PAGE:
- Potential for Withdrawal Reactions in Sedative/Hypnotic/Anxiolytic Drug Dependent Patients: Because BuSpar does not exhibit cross-tolerance with benzodiazepines and other common sedative/hypnotic drugs, it will not block the withdrawal syndrome often seen with cessation of therapy with these drugs. Therefore, before starting therapy with BuSpar, it is advisable to withdraw patients gradually, especially patients who have been using a CNS-depressant drug chronically, from their prior treatment. Rebound or withdrawal symptoms may occur over varying time periods, depending in part on the type of drug, and its effective half-life of elimination. The syndrome of withdrawal from sedative/hypnotic/anxiolytic drugs can appear as any combination of irritability, anxiety, agitation, insomnia, tremor, abdominal cramps, muscle cramps, vomiting, sweating, flu-like symptoms without fever, and occasionally, even as seizures.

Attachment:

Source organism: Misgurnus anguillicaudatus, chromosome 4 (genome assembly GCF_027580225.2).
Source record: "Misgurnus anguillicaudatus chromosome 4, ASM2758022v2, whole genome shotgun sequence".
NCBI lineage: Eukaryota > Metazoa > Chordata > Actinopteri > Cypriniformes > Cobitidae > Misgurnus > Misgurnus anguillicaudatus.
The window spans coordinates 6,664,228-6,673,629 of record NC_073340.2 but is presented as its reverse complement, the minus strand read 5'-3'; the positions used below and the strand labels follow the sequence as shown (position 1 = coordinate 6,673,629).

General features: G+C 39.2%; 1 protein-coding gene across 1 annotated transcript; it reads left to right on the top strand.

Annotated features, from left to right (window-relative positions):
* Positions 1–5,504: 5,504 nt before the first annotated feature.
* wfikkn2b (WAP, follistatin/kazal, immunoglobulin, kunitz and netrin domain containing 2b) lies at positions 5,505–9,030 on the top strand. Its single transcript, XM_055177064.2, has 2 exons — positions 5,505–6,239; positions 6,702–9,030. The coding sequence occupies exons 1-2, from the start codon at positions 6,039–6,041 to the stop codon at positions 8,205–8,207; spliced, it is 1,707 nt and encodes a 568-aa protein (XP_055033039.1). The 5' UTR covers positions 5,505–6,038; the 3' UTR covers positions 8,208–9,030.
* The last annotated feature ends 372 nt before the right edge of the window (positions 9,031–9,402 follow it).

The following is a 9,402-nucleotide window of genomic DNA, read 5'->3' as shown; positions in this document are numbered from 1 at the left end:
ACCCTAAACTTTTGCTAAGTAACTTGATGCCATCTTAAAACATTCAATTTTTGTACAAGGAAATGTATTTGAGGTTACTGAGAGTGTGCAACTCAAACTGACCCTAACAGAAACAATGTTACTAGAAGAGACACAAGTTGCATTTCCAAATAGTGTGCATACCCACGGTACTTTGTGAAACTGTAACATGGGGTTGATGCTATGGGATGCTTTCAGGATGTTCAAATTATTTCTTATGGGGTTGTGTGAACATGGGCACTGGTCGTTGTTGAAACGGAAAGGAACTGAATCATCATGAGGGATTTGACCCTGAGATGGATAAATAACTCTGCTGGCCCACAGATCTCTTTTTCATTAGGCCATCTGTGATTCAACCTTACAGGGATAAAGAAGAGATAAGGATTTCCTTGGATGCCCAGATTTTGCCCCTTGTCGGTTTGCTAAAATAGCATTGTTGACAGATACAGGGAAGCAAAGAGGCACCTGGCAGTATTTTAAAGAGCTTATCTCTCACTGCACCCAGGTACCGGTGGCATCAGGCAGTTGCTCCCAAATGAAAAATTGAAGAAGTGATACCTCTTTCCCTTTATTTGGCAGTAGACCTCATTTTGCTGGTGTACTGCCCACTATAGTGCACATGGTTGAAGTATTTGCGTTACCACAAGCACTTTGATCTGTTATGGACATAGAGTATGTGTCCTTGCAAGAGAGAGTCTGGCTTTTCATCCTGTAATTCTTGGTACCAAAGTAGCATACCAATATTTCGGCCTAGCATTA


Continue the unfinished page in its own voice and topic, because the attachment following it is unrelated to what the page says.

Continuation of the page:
- Possible Concerns Related to Buspirone’s Binding to Dopamine Receptors: Because buspirone can bind to central dopamine receptors, a question has been raised about its potential to cause acute and chronic changes in dopamine-mediated neurological function (eg, dystonia, pseudo-parkinsonism, akathisia, and tardive dyskinesia). Clinical experience in controlled trials has failed to identify any significant neuroleptic-like activity; however, a syndrome of restlessness, appearing shortly after initiation of treatment, has been reported in some small fraction of buspirone-treated patients. The syndrome may be explained in several ways. For example, buspirone may increase central noradrenergic activity; alternatively, the effect may be attributable to dopaminergic effects (ie, represent akathisia).
- Information for Patients To assure safe and effective use of BuSpar, the following information and instructions should be given to patients:
- Inform your physician about any medications, prescription or non-prescription, alcohol, or drugs that you are now taking or plan to take during your treatment with BuSpar.
- Inform your physician if you are pregnant, or if you are planning to become pregnant, or if you become pregnant while you are taking BuSpar.
- Inform your physician if you are breast-feeding an infant.
- Until you experience how this medication affects you, do not drive a car or operate potentially dangerous machinery.
- You should take BuSpar (buspirone hydrochloride) consistently, either always with or always without food.
- During your treatment with BuSpar, avoid drinking large amounts of grapefruit juice.